Ultranationalist politician and war criminal Vojislav Seselj and members of his Serbian Radical Party on Wednesday evening physically forced anti-war activists out of a building in Belgrade’s Stari Grad municipality where Seselj was promoting his new book denying that the Srebrenica massacres were genocide.
“They pushed us and threw us out,” Ivana Zanic, the director of the Humanitarian Law Centre, wrote on Twitter after the altercation.
Zanic posted a video that showed people not allowing Humanitarian Law Centre activists to enter the hall. It also showed Seselj insulting HLC founder Natasa Kandic and ordering his supporters to “throw them out”.
Članovi SRS nam ne dozvoljavaju da uđemo u zgradu opštine Stari Grad na promociju knjige Vojislava Šešelja. Gurali su nas i izbacili napolje. pic.twitter.com/2N7OP3JstP
— Ivana Žanić (@IvanaZanic) February 5, 2020
Veteran anti-war activist Kandic told Radio Free Europe’s Serbian service that Radical Party members physically attacked her and other activists and knocked them to the ground.
“It was not just me on the floor, but two other girls from the [Humanitarian Law Centre] and one young man was kicked out as if they wanted to kick him. Seselj appeared and said ‘throw her out!’ Immediately there was a push came, and we found ourselves on the floor as a result of these heavy blows. Then they kicked us out,” Kandic said.
Seselj is still a member of Serbia parliament despite being convicted of wartime crimes by the Hague Tribunal in 2018. He was found guilty by the UN court of inciting deportations, persecution and other inhumane acts against Croats, such as crimes against humanity, in a speech that he made in the village of Hrtkovci in northern Serbia in May 1992.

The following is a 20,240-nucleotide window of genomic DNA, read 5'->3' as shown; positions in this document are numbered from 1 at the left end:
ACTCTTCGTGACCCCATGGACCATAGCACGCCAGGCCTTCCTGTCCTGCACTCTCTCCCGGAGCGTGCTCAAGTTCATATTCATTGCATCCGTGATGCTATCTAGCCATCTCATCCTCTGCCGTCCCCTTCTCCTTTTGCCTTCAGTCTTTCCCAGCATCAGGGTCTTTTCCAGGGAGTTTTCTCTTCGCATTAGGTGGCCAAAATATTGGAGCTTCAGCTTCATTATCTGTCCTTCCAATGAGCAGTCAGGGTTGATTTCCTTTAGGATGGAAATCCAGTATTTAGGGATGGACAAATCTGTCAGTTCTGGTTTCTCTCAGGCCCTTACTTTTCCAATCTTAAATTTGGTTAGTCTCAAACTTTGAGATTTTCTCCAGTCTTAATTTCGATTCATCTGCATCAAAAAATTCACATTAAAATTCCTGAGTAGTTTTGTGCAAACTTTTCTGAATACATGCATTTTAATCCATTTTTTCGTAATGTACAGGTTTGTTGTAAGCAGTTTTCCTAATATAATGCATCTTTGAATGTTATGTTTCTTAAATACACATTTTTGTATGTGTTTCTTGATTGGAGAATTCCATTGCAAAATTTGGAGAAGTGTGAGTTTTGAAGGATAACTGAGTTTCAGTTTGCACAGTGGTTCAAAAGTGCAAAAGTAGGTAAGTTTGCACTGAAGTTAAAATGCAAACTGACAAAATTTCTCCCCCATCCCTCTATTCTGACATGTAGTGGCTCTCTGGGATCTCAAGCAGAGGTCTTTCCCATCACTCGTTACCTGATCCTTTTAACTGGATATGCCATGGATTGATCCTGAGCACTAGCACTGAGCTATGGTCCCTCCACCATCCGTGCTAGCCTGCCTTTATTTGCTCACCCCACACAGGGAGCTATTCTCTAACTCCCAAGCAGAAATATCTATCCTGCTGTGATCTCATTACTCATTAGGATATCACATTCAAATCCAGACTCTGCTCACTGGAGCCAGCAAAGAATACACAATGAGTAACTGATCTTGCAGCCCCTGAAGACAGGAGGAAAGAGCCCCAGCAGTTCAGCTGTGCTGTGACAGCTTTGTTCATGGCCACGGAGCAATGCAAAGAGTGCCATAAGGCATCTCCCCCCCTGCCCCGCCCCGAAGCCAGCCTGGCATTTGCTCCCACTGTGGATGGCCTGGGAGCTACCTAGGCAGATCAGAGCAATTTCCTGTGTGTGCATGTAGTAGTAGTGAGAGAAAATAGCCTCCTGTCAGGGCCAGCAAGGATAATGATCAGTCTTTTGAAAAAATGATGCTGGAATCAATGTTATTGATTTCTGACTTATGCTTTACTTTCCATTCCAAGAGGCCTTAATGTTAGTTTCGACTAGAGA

He was also found guilty of the persecution of Croats living in Hrtkovci by “violating their right to security”. He was sentenced to ten years in prison but was not jailed because of the time he had already spent in custody.
Zanic said that the activists had hoped to hand out copies of the Humanitarian Law Centre’s dossier on crimes against Croats in Serbia during the 1991-95 war – issues that were at the centre of Seselj’s trial in The Hague.
The event promoting Seselj’s new book was held in a municipality building in Belgrade’s central Stari Grad neighbourhood.
The Humanitarian Law Centre, peace group Women in Black and the Youth Initiative for Human Rights NGO criticised the municipality for allowing the Serbian Radical Party to hold such an event on its property.
But Stari Grad municipality president Marko Bastac said that because the party has both MPs in parliament and councillors in the municipality, it has the right to book the hall.
“We really cannot control what they will do at their party gathering. Basically, they are legally allowed to use the hall,” said Bastac.